Basic Standards Development Process

The first part of this series of articles provided a general understanding of the IEC and how it operates. Often more confusing though, to a new participant in the IEC, is the overall standards making process. This article will provide information on how to process an idea from its initial conception as a proposal, through its final publication as an international standard. Although there are several procedures in the IEC process for expediting development and approval of standards, based on the needs of industry, this article will address only the principle stages involved in the preparation of an IEC standard or a revision to an existing standard.

More detailed information on the drafting of international standards is covered in the following three IEC Directives:

Part 1: Procedures for the technical work

Part 2: Methodology

Part 3: Rules for the structure and drafting of international standards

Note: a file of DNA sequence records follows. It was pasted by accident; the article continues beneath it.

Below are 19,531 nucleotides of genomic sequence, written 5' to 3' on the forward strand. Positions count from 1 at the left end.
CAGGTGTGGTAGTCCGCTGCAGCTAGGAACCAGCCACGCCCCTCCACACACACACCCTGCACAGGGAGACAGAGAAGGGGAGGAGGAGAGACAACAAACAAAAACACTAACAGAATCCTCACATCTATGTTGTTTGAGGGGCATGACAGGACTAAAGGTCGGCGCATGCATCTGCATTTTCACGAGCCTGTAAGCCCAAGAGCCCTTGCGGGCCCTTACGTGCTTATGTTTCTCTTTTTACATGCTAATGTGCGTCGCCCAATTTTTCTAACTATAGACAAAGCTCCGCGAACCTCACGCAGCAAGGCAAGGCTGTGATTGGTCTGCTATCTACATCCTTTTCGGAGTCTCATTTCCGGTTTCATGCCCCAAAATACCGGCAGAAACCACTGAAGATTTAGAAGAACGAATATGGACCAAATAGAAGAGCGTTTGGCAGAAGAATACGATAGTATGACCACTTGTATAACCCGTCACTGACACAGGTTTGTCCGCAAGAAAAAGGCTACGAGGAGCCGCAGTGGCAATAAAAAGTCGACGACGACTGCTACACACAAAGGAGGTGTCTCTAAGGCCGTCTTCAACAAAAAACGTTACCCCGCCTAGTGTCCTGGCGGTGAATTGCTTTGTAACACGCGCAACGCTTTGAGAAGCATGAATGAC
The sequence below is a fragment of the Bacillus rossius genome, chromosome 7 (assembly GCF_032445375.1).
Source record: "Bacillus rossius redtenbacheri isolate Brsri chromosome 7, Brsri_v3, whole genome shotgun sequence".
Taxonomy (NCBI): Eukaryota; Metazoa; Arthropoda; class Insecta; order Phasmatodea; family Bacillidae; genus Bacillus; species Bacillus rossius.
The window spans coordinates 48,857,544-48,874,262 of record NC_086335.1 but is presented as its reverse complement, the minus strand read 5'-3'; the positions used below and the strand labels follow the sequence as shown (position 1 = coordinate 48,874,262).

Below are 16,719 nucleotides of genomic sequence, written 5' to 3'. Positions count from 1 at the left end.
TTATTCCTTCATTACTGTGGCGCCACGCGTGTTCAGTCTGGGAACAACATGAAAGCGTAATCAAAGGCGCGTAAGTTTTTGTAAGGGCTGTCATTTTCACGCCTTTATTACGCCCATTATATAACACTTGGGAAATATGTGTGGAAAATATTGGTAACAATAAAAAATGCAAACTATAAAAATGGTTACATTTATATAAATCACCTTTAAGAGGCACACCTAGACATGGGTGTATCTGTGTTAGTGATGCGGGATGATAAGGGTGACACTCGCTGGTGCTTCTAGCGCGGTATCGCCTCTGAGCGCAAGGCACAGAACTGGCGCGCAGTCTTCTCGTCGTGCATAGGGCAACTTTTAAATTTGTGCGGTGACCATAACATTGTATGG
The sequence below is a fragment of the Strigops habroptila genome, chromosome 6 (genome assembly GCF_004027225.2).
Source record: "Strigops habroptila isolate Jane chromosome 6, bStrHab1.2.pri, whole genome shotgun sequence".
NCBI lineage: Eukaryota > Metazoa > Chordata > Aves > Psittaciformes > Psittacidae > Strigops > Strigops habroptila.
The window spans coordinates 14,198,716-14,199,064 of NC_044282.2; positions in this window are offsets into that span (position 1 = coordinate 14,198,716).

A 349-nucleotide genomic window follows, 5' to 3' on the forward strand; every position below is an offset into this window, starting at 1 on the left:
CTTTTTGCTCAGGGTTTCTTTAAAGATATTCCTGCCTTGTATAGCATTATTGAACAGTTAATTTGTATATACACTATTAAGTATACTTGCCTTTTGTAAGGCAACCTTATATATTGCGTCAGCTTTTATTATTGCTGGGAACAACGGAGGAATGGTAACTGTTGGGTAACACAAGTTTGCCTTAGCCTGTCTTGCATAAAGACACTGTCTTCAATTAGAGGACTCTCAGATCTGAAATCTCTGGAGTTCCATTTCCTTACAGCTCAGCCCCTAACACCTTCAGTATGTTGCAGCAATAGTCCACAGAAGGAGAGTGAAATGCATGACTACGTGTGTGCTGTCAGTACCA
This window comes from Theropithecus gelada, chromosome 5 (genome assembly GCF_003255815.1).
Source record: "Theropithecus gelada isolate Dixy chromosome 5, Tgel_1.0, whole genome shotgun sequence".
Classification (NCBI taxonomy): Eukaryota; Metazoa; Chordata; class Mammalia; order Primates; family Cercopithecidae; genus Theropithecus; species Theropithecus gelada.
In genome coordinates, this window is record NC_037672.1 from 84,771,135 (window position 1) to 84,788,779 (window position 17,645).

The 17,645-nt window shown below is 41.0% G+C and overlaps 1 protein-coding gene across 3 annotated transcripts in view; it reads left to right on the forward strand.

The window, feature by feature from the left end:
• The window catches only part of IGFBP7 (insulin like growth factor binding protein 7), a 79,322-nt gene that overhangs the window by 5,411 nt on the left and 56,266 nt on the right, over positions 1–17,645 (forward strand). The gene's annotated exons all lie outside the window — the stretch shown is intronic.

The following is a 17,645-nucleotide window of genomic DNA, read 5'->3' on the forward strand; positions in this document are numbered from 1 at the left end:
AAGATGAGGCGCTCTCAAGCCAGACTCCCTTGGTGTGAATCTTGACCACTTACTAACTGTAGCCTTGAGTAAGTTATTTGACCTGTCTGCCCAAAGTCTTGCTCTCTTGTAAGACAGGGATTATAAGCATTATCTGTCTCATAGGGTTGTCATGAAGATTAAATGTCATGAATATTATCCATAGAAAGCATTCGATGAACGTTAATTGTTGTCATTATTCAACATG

Once the process is understood, the next question is, “How do I as an electrical inspector get my ideas and proposals included in this development process?” The final part of this article will outline the many ways an individual can participate in not only the IEC but also in the US National Committee of the IEC (USNC).

What is the IEC Standards Making Process?

As previously mentioned, there are streamlined procedures in the IEC which have been introduced to allow flexibility in the standards development process in order to get technical documentation into the marketplace quicker. Typically, these procedures allow for elimination of various stages in the process depending on the consensus of the committee and the need of the industry sector involved.